That was one of the shaping influences of her life; she went on to get a master's degree in social work, and kept in touch with some of the people she met in that camp, and their descendants, for the rest of her life.

I never heard anyone say a racist word against Maryann Mahaffey either; she won the vast majority of black votes as well as white ones, though in 1997, there was a secret successful effort to hold down her vote slightly so that Gil Hill could become City Council president.

That was in case Dennis Archer was called to a big Washington job, like attorney general, by either President Bill Clinton or Al Gore. The council president would have replaced him.

Later, when Mahaffey regained her rightful place at the head of the council, I had a secret dream that Kwame Kilpatrick would resign to join a Trappist monastery in Gethsemane, Ky., and she would finally become mayor.

Then she would fix everyone with that owlish gaze, maybe put on the Superman costume again (as she once did for this newspaper), point her finger, and say in that wonderful voice, "Now sit down, shut up and get back and start doing your job right."

They would have, too, without one whimper about whitey. A few years ago, I was listening to the Mildred Gaddis radio show one morning, and an angry black woman called up. I knew the caller's voice; she had lit in to many a white politician for slighting Detroit and the black community.

That day, she was mad at Kay Everett, who was then still alive, compos if not mentis. Seems that she had insulted Maryann at the previous night's council meeting. "How dare she disrespect Councilwoman Mahaffey?

"That Kay Everett don't have any idea what she is talking about. Maryann Mahaffey knows this city," the caller said.

Someday, if the city makes it, long after I myself am fertilizer, the black citizens of Detroit will elect a white mayor, and the whites in Birmingham will elect a black one, and that won't be especially remarkable.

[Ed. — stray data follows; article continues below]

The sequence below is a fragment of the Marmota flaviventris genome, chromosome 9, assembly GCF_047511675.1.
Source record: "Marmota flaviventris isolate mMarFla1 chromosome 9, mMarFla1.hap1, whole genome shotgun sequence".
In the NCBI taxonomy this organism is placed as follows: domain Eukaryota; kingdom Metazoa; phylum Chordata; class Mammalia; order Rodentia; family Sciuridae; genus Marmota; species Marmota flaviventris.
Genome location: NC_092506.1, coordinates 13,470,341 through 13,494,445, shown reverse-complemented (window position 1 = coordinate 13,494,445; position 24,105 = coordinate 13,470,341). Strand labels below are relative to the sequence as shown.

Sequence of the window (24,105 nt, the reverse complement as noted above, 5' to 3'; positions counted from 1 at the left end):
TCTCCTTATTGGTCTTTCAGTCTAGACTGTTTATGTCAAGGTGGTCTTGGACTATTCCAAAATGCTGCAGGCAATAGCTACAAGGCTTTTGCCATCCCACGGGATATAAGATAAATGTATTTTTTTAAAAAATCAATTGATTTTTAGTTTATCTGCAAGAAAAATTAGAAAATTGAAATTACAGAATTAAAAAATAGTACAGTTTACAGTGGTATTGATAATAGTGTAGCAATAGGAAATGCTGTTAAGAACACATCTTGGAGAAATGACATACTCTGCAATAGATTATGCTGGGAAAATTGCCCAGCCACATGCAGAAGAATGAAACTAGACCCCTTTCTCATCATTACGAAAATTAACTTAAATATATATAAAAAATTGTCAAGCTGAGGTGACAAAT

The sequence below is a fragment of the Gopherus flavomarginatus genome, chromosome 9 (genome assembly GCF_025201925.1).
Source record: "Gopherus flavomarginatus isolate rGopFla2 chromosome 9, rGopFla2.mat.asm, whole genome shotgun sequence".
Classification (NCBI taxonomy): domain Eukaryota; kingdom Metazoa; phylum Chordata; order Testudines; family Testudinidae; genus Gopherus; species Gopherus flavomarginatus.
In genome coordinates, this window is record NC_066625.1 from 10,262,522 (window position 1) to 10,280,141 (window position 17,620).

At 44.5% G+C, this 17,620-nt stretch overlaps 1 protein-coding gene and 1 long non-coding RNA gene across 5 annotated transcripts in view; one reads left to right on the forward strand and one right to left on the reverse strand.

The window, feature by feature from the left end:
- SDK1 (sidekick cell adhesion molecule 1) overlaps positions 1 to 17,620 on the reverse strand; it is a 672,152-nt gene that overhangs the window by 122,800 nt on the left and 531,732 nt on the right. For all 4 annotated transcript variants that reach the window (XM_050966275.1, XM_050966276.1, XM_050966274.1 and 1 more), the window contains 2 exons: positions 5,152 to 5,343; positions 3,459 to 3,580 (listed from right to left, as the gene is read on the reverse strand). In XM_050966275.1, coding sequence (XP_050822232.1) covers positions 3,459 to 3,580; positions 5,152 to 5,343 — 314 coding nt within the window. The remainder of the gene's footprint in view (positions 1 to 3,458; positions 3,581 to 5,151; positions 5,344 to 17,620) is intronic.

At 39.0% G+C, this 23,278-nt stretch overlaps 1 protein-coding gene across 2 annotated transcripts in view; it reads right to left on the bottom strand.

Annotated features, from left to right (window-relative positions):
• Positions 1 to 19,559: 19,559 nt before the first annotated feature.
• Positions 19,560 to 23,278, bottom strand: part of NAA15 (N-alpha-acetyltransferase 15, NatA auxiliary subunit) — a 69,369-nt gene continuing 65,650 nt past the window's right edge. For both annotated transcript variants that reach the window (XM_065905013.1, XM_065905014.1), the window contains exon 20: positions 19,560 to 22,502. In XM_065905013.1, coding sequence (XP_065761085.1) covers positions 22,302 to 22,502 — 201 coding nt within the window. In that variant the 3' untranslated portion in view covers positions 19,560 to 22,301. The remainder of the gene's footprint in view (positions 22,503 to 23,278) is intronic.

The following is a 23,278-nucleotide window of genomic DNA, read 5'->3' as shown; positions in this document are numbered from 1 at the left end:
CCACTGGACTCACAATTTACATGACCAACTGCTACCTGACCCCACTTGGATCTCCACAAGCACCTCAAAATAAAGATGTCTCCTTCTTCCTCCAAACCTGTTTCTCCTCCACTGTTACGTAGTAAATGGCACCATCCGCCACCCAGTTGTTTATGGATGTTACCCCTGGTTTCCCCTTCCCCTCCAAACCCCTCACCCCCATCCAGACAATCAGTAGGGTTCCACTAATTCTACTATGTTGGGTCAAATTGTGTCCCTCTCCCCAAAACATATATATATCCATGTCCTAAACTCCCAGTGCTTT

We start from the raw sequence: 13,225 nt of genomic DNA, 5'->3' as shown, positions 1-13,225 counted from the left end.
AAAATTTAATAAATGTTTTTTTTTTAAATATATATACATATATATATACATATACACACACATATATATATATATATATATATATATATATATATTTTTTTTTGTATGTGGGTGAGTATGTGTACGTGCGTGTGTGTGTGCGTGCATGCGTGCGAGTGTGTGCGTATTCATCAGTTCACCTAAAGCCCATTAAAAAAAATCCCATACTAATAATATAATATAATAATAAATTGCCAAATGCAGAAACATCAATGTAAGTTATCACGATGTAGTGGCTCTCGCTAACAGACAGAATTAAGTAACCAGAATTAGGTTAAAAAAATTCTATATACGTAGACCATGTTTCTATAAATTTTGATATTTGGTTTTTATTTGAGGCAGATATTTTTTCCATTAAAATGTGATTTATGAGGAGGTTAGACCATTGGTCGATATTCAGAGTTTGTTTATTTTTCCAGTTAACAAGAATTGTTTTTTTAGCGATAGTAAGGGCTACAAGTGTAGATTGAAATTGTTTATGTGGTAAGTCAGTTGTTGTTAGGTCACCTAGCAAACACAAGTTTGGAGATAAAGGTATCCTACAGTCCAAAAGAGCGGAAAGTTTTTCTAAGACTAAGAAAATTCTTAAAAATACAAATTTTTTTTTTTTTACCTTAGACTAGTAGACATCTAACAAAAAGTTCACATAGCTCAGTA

When that happens, if that ever happens, it will mean that Maryann Mahaffey won't have been part of Detroit's dusty past at all, but the beginning of its future. I can imagine her, somewhere, getting that news. She would flash that winning smile — and then catch herself.

"Whoever they are," she'll ask, sounding those broad vowels. "Are they doing anything for the people who don't have anything?"


Black, white, and read less and less: The baffling thing to me about Gannett, the company that owns the Detroit Free Press and controls the News, is not that their product is so bad, though it mostly is.

You could understand that, if it meant they were making a lot of money. But they aren't; subscribers are fleeing the newspapers in droves.

After years of decline, they've now taken failure to a new level. In June, the Freep was down more than 13,000 from a year ago. The Detroit News lost twice as many. This is a paper that had 670,000 subscribers before Gannett — which owned the News before acquiring the Freep — ruined it. Now, there are 199,641 left.

Why do I think that is? Because the top management are idiots who are trying to put out a paper for people who don't want to read. What they have done instead is give us papers no one wants to read. I never knew you could manage a firm so badly without working for General Motors.

Jack Lessenberry opines weekly for Metro Times. Contact him at [email protected]
Scroll to read more Metro Detroit News articles


Join Detroit Metro Times Newsletters

Subscribe now to get the latest news delivered right to your inbox.